Provide a social opportunity for groups. Order pizza for the last 10 minutes of class and make the only rule: you must sit with your group!
Question #3: How can I maximise collaboration within the group?
Many times, students will work adequately in groups. Most participate, but in many groups there is still one student who will take over or a few that will sit back. Careful planning for how groups will work together can help.
An important role for each group member and specific tasks for what that role is responsible for. By students to choose their roles within groups, they are more likely to have more clarity around how they can contribute to the group. If you struggle to identify enough roles for each person in the group, go back to idea #1 on this list. Role Ideas: Facilitator, Leader, Secretary, Questioner, Spokesperson, Timekeeper, Summarizer, Reflector, Elaborator, Custodian, Devil’s Advocate, Harmonizer, Runner.
Instead of giving students 45 minutes to work together, use a protocol. Protocols are great for structured conversations. They support equity in participation within the group and can be used in a variety of contexts and subject areas. Check out this list from Expeditionary Learning. My personal favorites are World Cafe and Final Word.
Question #4: How am I supporting students in developing their group work SKILLS?
Learning to collaborate, communicate and work in a group is a skill. Most of us are not born with the innate ability to listen respectfully and compromise, we have learned it. Expecting students to solve their own conflicts, like when one student isn’t contributing, is unrealistic. They need to be explicitly taught what makes a good team member and what to do when there is an issue. The time investment in giving students tools to work together will be worth it.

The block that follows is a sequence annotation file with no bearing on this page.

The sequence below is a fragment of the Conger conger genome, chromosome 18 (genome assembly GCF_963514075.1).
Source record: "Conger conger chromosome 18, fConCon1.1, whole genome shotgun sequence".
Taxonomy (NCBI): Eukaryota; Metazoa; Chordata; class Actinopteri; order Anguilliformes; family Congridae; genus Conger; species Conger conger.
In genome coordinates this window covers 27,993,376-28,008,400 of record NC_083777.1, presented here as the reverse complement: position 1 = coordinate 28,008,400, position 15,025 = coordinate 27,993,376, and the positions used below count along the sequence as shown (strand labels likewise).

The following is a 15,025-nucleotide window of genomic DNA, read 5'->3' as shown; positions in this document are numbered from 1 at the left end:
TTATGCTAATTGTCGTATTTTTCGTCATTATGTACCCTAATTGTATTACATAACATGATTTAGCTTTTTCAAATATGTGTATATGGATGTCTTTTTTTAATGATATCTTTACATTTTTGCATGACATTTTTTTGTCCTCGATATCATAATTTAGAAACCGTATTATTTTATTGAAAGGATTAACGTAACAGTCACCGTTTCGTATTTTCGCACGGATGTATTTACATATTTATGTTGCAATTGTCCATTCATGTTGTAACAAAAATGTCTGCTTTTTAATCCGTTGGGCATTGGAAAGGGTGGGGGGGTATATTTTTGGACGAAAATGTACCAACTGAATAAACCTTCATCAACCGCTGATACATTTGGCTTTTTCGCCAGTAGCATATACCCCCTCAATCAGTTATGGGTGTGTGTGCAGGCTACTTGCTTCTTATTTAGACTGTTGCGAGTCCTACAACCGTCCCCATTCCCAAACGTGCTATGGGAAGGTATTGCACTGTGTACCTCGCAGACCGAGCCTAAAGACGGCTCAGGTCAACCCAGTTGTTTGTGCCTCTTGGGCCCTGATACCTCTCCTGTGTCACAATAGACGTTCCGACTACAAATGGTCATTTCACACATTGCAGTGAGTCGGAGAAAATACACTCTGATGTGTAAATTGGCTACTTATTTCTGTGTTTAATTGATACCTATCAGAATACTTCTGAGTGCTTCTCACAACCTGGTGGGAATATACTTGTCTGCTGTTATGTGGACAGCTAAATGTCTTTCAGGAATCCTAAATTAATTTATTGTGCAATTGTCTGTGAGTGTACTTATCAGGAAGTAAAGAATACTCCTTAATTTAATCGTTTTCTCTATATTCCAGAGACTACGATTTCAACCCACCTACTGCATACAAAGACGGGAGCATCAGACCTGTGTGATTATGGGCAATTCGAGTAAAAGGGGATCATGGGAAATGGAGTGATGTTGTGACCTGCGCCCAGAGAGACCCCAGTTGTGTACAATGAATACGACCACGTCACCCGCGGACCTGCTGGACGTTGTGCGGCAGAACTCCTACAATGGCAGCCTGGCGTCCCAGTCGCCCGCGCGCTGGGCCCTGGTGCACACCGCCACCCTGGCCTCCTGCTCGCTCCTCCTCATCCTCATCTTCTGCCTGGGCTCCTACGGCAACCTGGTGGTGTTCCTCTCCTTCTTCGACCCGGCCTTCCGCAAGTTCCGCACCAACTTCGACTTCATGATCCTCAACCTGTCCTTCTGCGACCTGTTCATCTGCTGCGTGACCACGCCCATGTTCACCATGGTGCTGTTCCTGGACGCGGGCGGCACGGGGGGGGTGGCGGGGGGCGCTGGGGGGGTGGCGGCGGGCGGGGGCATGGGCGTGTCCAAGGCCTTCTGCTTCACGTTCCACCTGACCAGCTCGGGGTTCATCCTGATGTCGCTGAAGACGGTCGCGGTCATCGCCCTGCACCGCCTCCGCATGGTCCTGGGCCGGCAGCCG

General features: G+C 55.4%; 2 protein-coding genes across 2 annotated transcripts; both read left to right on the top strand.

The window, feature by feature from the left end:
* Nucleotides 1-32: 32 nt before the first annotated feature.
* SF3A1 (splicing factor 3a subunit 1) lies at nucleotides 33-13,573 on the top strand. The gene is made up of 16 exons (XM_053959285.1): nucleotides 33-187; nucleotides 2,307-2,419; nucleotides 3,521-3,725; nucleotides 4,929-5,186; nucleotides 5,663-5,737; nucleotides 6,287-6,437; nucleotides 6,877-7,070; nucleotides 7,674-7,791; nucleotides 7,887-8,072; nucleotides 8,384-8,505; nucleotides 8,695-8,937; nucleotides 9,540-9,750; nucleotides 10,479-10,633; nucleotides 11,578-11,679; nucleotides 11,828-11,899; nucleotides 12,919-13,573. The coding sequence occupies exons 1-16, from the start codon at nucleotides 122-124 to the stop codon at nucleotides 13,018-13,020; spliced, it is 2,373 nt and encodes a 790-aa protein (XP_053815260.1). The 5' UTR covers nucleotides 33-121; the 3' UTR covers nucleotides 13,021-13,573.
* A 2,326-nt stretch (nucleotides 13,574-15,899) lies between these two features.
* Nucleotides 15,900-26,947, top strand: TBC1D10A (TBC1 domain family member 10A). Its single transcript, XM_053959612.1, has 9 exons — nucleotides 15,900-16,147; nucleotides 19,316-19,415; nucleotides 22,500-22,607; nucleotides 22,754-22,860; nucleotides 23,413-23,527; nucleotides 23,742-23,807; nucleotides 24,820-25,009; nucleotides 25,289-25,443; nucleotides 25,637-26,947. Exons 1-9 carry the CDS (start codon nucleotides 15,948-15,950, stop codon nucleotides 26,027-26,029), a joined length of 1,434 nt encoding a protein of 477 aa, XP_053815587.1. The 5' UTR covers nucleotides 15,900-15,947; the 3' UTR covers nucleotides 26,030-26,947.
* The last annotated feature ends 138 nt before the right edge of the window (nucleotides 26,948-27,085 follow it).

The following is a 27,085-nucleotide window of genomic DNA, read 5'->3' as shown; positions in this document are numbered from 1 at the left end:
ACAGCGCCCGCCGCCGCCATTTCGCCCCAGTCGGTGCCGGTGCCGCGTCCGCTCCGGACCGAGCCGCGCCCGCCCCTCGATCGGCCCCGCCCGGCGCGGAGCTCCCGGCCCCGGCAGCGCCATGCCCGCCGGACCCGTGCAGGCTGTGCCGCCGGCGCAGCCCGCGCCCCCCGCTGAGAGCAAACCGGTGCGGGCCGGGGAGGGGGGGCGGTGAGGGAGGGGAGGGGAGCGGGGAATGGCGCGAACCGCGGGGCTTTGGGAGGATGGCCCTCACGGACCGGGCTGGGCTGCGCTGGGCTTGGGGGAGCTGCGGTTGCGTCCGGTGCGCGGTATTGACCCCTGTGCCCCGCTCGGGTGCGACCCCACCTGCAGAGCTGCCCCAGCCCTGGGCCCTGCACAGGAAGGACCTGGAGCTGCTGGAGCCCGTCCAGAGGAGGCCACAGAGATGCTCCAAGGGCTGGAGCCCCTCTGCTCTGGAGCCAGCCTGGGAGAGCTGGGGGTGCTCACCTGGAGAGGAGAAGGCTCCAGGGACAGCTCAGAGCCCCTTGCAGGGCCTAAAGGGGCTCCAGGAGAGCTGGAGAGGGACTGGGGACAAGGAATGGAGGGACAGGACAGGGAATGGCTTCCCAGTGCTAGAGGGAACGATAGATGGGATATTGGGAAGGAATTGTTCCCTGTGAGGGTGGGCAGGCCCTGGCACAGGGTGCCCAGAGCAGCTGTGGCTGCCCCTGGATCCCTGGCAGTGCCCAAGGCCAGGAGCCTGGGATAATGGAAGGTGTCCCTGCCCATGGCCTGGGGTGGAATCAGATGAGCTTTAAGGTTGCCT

Identifying together what skills it takes to work in a team and reflect on these skills each time students work in a group. Perhaps even select one skill each day and make that the focus.
As I saw a teacher do last week, watch an episode of the Young Apprentice with your class. Debrief what you see. Who is contributing? Who isn’t? Stop the video at various points and discuss. Who would you fire and why?
If there are problems within a group, talk about it. Give your students guidance on what to do if conflict arises or if some students aren’t contributing.
Question #5: How does the physical space support group work?
If students are working in a group of four, are they actually in a group of four? Can you physically see which students are working together? Groups where students are loosely associated with each other makes communication difficult and creates a ripe environment for distractions.
Making a game out of rearranging the space, especially if you change rooms often. See how fast students can put tables/chairs in groups of four and record the time. Add additional challenges like “arrange without talking” or “beat the other classes’ time” to change it up. Eventually, your class will automatically start to rearrange even before you’ve told them to.